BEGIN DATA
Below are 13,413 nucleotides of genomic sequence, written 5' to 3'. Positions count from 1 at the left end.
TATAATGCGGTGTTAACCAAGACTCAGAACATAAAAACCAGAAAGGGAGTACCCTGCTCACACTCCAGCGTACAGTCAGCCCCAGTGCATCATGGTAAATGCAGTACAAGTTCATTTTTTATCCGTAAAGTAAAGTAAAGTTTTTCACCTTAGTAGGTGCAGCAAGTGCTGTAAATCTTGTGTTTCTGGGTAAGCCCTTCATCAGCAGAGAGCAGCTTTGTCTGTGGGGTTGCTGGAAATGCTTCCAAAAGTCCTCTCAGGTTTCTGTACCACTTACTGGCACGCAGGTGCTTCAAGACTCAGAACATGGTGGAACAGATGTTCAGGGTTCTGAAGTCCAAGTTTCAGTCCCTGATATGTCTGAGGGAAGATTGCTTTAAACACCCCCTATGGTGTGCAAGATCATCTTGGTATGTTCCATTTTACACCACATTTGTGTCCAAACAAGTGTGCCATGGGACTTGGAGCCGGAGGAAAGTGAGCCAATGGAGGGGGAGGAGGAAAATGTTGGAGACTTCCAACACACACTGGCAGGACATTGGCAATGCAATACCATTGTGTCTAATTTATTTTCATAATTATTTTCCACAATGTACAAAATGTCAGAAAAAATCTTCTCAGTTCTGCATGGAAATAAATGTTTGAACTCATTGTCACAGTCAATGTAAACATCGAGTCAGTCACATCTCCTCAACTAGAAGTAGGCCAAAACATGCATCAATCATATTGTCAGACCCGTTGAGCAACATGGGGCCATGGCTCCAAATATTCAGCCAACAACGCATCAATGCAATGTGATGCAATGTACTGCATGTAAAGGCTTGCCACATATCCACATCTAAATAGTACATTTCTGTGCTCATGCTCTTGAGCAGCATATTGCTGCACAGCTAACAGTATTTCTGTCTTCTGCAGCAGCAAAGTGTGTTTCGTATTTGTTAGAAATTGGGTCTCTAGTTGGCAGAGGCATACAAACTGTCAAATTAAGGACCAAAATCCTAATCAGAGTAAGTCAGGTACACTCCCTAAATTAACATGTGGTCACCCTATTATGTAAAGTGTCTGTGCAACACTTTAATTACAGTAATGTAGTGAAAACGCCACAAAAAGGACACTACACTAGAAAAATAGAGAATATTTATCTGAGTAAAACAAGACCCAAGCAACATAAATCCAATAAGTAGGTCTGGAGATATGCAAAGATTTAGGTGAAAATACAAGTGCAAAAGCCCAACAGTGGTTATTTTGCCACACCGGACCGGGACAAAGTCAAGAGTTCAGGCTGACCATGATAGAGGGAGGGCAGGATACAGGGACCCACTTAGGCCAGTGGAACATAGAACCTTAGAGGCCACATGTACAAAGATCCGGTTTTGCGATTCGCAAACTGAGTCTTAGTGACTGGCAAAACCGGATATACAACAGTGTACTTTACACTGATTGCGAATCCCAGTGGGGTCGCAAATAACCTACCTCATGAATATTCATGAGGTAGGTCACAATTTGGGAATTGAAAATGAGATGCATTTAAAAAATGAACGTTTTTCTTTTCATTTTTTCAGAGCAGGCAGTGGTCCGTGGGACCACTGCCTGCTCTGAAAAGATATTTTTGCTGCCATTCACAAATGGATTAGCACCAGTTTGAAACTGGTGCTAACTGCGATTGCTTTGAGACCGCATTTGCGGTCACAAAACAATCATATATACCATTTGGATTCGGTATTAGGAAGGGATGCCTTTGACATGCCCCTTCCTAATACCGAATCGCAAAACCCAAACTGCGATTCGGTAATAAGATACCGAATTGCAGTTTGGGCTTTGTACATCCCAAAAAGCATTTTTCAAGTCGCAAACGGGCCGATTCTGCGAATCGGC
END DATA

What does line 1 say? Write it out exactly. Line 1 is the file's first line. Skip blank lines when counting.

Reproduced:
Below are 13,413 nucleotides of genomic sequence, written 5' to 3'. Positions count from 1 at the left end.